miércoles, 16 de septiembre de 2009

Experts question routine aspirin for patients with type 2 diabetes

Barcelona, Spain - The widespread recommendation for the routine use of low-dose aspirin in primary prevention of cardiovascular events for all patients with type 2 diabetes should be revisited, experts said at the European Society of Cardiology 2009 Congress. Currently, most of the major scientific bodies, including the American Heart Association (AHA), American College of Cardiology (ACC), European Society of Cardiology (ESC), and the European Association for the Study of Diabetes (EASD), uniformly recommend giving aspirin to these patients. The lone exception is the Canadian Diabetes Association, which says that the decision to prescribe aspirin should be left to the discretion of the individual physician. Yet there is inadequate trial evidence for the efficacy and safety of low-dose aspirin in this setting, Dr Carlo Patrono (Catholic University, Rome, Italy) told meeting attendees."If a patient has had a prior event, there is no question that he or she should be on aspirin, regardless of whether the patient is or is not diabetic, because we have plenty of evidence there," Patrono commented to heartwire. "But we don't have evidence for the efficacy and safety of low-dose aspirin in diabetics without a prior vascular event or without overt vascular disease. We need direct randomized evidence."Patrono was echoed by Dr Harald Darius (Vivantes Neukoelln Medical Center, Berlin, Germany), who told heartwire that recent trial results appear to contradict the general recommendations by the AHA, ACC, ESC, and EASD. "These societies recommend that every diabetic as soon as the diagnosis is made should receive aspirin as part of the initial therapeutic regimen, but they are probably overestimating the risk of diabetes in otherwise-healthy people."Indeed, aspirin may be harmful for people with diabetes. "Diabetes mellitus is not only a risk factor for the occurrence of a serious vascular event, which is increased by about two-and-a-half fold, it is also a risk factor for major bleeds, which increase by about 50% in association with diabetes. So we should be very careful in seeking adequate evidence for both efficacy and safety of aspirin in this subgroup," Patrono said.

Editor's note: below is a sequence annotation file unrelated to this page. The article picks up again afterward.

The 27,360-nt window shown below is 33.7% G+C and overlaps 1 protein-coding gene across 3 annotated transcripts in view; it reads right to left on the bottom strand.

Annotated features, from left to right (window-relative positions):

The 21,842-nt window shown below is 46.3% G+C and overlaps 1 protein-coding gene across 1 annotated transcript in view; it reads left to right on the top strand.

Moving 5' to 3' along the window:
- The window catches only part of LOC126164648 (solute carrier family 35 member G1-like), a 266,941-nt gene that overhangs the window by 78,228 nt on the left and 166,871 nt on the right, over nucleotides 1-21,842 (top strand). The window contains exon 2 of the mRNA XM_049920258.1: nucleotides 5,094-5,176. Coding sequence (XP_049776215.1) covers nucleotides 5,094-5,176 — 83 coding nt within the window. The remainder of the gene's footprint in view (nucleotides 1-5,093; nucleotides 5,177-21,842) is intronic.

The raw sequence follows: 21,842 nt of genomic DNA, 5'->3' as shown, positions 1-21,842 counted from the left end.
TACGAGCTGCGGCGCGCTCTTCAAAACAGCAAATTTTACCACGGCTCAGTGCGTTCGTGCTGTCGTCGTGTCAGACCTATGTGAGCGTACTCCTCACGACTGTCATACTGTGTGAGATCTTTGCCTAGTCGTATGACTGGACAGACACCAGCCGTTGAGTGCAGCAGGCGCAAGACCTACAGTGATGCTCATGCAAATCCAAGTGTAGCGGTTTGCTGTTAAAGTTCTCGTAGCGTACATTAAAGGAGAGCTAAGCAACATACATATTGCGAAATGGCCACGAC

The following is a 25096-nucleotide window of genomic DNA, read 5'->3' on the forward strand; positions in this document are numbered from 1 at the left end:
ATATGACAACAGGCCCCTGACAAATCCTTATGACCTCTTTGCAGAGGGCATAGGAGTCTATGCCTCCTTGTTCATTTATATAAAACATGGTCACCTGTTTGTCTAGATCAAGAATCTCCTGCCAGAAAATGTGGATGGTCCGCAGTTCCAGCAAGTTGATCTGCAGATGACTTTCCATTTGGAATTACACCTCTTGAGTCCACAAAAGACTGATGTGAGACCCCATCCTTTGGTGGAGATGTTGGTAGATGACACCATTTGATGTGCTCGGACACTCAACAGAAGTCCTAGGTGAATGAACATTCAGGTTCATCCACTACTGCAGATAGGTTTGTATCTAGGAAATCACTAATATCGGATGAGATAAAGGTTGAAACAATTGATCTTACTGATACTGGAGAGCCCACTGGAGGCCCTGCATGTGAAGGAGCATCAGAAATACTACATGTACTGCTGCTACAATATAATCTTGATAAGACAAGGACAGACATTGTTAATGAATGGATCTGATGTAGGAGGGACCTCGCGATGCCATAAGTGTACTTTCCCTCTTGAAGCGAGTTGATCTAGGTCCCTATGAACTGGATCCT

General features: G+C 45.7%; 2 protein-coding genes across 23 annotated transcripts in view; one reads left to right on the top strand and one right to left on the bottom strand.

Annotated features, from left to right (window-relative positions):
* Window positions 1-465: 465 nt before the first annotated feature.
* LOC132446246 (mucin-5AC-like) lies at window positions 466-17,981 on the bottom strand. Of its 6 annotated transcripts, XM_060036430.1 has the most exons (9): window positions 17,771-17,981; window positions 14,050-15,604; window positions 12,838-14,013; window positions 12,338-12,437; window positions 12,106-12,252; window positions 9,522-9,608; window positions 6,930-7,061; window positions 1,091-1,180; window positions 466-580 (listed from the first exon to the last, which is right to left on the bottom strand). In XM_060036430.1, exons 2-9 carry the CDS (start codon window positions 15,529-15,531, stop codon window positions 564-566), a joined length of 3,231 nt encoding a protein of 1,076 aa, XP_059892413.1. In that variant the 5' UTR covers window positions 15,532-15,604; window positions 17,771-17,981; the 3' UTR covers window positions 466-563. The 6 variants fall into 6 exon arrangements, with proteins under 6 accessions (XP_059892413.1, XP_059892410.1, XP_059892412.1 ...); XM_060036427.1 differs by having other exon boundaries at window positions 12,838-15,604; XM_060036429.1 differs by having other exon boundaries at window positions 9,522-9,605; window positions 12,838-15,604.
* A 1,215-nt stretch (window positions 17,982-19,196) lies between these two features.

Artículo completo: theheart.org

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